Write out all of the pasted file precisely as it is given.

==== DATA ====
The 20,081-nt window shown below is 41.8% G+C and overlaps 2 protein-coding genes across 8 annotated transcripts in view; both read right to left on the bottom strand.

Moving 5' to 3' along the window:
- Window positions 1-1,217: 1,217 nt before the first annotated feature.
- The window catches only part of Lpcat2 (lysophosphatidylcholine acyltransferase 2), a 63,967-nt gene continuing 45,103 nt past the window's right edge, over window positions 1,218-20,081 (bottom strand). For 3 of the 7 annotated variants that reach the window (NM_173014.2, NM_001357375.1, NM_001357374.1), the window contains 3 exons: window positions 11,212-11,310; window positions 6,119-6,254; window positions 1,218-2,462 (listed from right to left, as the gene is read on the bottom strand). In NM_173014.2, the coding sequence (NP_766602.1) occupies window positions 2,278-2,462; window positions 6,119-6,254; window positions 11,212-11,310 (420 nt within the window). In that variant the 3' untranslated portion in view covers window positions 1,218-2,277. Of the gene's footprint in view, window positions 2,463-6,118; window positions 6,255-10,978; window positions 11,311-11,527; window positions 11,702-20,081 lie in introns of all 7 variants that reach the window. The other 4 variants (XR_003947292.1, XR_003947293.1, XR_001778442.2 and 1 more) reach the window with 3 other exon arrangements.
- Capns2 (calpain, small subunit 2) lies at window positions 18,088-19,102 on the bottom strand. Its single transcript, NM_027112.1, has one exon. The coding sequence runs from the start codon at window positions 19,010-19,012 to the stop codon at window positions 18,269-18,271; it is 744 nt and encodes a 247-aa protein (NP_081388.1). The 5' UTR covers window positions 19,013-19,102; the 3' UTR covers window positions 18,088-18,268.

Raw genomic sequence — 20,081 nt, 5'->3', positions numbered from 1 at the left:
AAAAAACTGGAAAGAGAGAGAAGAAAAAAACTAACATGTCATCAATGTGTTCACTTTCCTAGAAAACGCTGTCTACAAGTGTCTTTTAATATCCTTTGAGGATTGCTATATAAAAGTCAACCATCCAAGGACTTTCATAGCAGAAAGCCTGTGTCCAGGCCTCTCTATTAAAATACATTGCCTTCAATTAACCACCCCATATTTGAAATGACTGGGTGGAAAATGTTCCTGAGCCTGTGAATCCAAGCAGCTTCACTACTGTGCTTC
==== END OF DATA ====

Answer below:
The 20,081-nt window shown below is 41.8% G+C and overlaps 2 protein-coding genes across 8 annotated transcripts in view; both read right to left on the bottom strand.

Moving 5' to 3' along the window:
- Window positions 1-1,217: 1,217 nt before the first annotated feature.
- The window catches only part of Lpcat2 (lysophosphatidylcholine acyltransferase 2), a 63,967-nt gene continuing 45,103 nt past the window's right edge, over window positions 1,218-20,081 (bottom strand). For 3 of the 7 annotated variants that reach the window (NM_173014.2, NM_001357375.1, NM_001357374.1), the window contains 3 exons: window positions 11,212-11,310; window positions 6,119-6,254; window positions 1,218-2,462 (listed from right to left, as the gene is read on the bottom strand). In NM_173014.2, the coding sequence (NP_766602.1) occupies window positions 2,278-2,462; window positions 6,119-6,254; window positions 11,212-11,310 (420 nt within the window). In that variant the 3' untranslated portion in view covers window positions 1,218-2,277. Of the gene's footprint in view, window positions 2,463-6,118; window positions 6,255-10,978; window positions 11,311-11,527; window positions 11,702-20,081 lie in introns of all 7 variants that reach the window. The other 4 variants (XR_003947292.1, XR_003947293.1, XR_001778442.2 and 1 more) reach the window with 3 other exon arrangements.
- Capns2 (calpain, small subunit 2) lies at window positions 18,088-19,102 on the bottom strand. Its single transcript, NM_027112.1, has one exon. The coding sequence runs from the start codon at window positions 19,010-19,012 to the stop codon at window positions 18,269-18,271; it is 744 nt and encodes a 247-aa protein (NP_081388.1). The 5' UTR covers window positions 19,013-19,102; the 3' UTR covers window positions 18,088-18,268.

Raw genomic sequence — 20,081 nt, 5'->3', positions numbered from 1 at the left:
AAAAAACTGGAAAGAGAGAGAAGAAAAAAACTAACATGTCATCAATGTGTTCACTTTCCTAGAAAACGCTGTCTACAAGTGTCTTTTAATATCCTTTGAGGATTGCTATATAAAAGTCAACCATCCAAGGACTTTCATAGCAGAAAGCCTGTGTCCAGGCCTCTCTATTAAAATACATTGCCTTCAATTAACCACCCCATATTTGAAATGACTGGGTGGAAAATGTTCCTGAGCCTGTGAATCCAAGCAGCTTCACTACTGTGCTTC